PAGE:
Category Archives: Alexander Blaikie

“What, then, should we sing to the praise of God? Our own edification and safety lie in singing only the Book of Psalms; not any “imitation,” but “the word of Christ” itself, in the most literal and correct version which can be obtained.”

From Alexander Blaikie’s Catechism of Praise:

“XXI. What, then, is the duty of Christian churches in this matter? In whatever manner governed, they ought, as Protestants, carefully to avoid all unauthorized worship, either in the matter or manner or praise; to abide by that which is commanded, recollecting that all the embellishments and meretricious ornaments, with which human skill invests the matter and manner or our praise, are similar to the armour or Saul when placed on David. 1 Sam. 17:39. They form no appointed part of the “armour of God” in the Christian “warfare,” Eph. 6:11, and they must be cast aside, or we will incur the displeasure of “a jealous God;” spread, under his disapprobation, spiritual death over the churches of Christ; cause his children to weep in secret places; the men of this world to rejoice, and the enemies of Christ to blaspheme.

XXII. What, then, should we sing to the praise of God? Our own edification and safety lie in singing only the Book of Psalms; not any “imitation,” but “the word of Christ” itself, in the most literal and correct version which can be obtained. Notwithstanding numerous minor defects, the Scotch or Presbyterian “version is, upon the whole, the best.” When using it, “we have the satisfaction to know, that we utter praise in the very words of inspiration;” and in the opinion of Boswell, “it is vain to think of having a better.” Of the version of Sternhold and Hopkins, the Rev. Wm. Romaine says, “It is generally the sentiment of the Holy Spirit. That is very rarely lost, and this should silence every objection—it is the word of God. Moreover, the version comes nearer to the original than any I have ever seen except the Scotch.” Some judicious verbal amendments, by the omission of antiquated words, would be truly desirable if Presbyterians could unanimously make them.

XXIII. In what manner, then, should we sing these sacred songs to the praise of Jehovah? Always as an act of divine worship, with the spirit and with the understanding, with our voice, and with grace in our hearts, making melody to the Lord—individually—in families—and in the house of God. Avoiding the decorations of a theatrical and sentimental taste, and delighting ourselves in the word of Christ after the inward man, we will grow in grace and in the knowledge of our Lord and Saviour Jesus Christ; we will come to an innumerable company of angels, to the spirits of just men made perfect, and daily join with them in singing the song of Moses and of the Lamb.”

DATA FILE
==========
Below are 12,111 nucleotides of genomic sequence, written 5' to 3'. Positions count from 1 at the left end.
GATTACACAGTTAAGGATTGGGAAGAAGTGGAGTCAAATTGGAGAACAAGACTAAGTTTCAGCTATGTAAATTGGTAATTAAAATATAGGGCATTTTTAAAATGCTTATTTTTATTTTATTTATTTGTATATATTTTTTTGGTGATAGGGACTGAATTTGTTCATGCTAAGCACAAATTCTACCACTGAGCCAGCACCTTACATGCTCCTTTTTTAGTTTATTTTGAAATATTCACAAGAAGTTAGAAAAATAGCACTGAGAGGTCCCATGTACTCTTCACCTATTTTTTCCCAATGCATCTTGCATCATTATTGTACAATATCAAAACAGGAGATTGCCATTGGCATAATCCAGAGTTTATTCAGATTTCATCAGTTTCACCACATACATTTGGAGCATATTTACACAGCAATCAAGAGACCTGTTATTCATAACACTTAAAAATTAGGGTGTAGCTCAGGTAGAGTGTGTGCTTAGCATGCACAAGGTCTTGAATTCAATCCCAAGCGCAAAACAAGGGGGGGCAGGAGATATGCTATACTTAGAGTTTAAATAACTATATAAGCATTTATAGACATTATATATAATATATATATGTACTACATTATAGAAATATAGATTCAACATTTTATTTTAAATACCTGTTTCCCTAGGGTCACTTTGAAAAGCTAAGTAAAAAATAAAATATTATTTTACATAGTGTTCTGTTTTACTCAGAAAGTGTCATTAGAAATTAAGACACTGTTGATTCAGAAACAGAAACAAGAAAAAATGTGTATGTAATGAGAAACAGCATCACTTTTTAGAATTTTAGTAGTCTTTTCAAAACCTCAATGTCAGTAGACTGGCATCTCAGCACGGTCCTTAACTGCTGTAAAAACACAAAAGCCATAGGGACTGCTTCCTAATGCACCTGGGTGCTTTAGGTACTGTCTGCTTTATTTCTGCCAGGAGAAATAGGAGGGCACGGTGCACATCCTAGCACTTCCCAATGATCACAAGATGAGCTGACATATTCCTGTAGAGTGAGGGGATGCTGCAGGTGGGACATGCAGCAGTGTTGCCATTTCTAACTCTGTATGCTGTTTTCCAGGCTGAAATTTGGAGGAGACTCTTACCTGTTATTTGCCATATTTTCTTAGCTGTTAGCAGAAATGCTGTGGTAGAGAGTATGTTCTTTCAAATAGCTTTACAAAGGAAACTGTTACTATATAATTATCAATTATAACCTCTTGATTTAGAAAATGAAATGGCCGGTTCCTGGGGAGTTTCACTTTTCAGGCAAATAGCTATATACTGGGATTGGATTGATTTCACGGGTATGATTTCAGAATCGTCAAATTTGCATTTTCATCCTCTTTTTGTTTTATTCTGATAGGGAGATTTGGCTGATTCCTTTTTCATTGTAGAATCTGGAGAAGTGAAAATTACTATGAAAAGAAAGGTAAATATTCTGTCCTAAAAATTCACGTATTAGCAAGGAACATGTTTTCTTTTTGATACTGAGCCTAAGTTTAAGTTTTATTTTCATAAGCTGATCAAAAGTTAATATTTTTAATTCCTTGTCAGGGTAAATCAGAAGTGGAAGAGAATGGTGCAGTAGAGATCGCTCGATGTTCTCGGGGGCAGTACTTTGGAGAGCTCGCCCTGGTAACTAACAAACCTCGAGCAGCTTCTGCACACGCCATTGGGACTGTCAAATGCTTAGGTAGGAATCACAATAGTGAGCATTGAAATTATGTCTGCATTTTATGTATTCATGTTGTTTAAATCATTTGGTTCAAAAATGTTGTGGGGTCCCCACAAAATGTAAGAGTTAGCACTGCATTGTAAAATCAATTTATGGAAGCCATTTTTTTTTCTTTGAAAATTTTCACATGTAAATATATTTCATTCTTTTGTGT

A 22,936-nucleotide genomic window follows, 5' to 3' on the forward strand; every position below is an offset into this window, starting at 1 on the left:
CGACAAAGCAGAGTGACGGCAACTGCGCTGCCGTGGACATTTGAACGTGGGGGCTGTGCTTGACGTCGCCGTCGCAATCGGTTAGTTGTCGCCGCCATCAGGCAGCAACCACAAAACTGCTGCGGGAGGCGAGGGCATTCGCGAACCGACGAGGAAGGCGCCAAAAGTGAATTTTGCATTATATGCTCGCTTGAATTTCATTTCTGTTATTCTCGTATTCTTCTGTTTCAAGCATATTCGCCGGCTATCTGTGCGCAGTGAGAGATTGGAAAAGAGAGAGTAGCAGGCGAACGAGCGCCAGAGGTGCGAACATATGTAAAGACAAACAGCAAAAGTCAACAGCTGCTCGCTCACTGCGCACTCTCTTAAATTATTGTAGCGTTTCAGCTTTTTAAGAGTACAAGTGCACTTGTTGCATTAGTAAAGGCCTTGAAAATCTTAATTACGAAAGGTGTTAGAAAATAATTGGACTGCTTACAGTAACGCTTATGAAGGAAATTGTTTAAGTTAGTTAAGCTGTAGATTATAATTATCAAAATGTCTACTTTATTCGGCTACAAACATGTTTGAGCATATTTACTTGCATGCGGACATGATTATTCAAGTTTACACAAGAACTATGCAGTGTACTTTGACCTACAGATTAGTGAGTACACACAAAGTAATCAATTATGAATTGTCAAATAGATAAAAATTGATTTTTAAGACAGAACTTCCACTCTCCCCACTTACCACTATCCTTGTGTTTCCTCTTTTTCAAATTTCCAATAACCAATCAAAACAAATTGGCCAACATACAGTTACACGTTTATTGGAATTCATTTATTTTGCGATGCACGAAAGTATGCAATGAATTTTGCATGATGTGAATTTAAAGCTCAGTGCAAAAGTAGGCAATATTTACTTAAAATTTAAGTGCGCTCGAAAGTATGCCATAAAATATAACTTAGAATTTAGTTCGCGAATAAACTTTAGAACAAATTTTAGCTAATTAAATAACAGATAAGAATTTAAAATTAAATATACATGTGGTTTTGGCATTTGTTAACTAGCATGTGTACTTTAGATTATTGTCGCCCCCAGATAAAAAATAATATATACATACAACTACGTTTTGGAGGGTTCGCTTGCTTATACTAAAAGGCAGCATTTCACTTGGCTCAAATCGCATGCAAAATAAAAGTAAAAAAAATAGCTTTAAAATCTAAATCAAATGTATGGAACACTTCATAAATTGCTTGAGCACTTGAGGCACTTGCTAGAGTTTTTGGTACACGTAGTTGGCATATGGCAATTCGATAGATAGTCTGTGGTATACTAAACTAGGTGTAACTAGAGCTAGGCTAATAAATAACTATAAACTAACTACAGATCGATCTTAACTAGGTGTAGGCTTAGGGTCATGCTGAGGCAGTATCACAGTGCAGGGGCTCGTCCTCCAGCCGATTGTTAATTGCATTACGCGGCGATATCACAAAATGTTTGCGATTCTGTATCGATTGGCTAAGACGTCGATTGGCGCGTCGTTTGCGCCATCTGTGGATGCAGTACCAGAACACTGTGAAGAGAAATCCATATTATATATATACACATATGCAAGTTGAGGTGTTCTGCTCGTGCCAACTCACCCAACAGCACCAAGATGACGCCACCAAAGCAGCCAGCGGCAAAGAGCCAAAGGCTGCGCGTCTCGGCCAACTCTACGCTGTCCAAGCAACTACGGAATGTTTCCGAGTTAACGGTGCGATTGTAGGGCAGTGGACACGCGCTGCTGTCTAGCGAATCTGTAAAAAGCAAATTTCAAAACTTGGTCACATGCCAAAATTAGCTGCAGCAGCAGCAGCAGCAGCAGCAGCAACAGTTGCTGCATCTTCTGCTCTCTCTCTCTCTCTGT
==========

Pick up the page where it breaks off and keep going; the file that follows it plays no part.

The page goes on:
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“What poetry is to be compared with the Psalms of God? … Singing of psalms is commanded by divine authority, and commanded as a part of divine worship; not left to man’s wisdom how to provide for it, but is expressly provided for in the good word of God … The Psalms are stolen out of the church, and thereby the members are deprived of the blessings promised to the singing of them; for God will not give you the end if you neglect the means.”

Alexander Blaikie quotes William Romaine:

“What poetry is to be compared with the Psalms of God? Who can make the singing of any human verses an ordinance, or give a blessing to them, such as is  promised, and is given to the singing of Psalms? For what reason, then, are they set aside in the church? Why are the words of man’s genius preferred to the words of inspiration? Singing of psalms is commanded by divine authority, and commanded as a part of divine worship; not left to man’s wisdom how to provide for it, but is expressly provided for in the good word of God. And is not great contempt put upon this infinitely wise provision, when it is quite disused in the church, and man’s word is preferred to it?

What would you think of them who should throw aside all the Scripture, and never read it all in the congregation? And is it not an offense of the like nature, totally to neglect a part, a chief part of it, which was recorded for the use of the church, and in which its members were to sing the high praises of their God? It is hereby treated as useless and good for nothing. A very gross affront is put upon the love and wisdom which revealed this divine collection of hymns, and the church is deprived of the blessing promised to the singing of them, whereby it is robbed of one of its choicest treasures. If any thing be sacrilege, this is. The Psalms are stolen out of the church, and thereby the members are deprived of the blessings promised to the singing of them; for God will not give you the end if you neglect the means. Frequent are his commands in the Old Testament to sing psalms, and we have several in the New. for instance, let the word (not something beside it, but the word) of Christ itself dwell in you richly in all wisdom, teaching and admonishing one another in psalms, and hymns, and spiritual songs. These are not different things, but different names for the same collection of Psalms, as they treat of different subjects.”

Alexander Blaikie, Catechism of Praise, 1849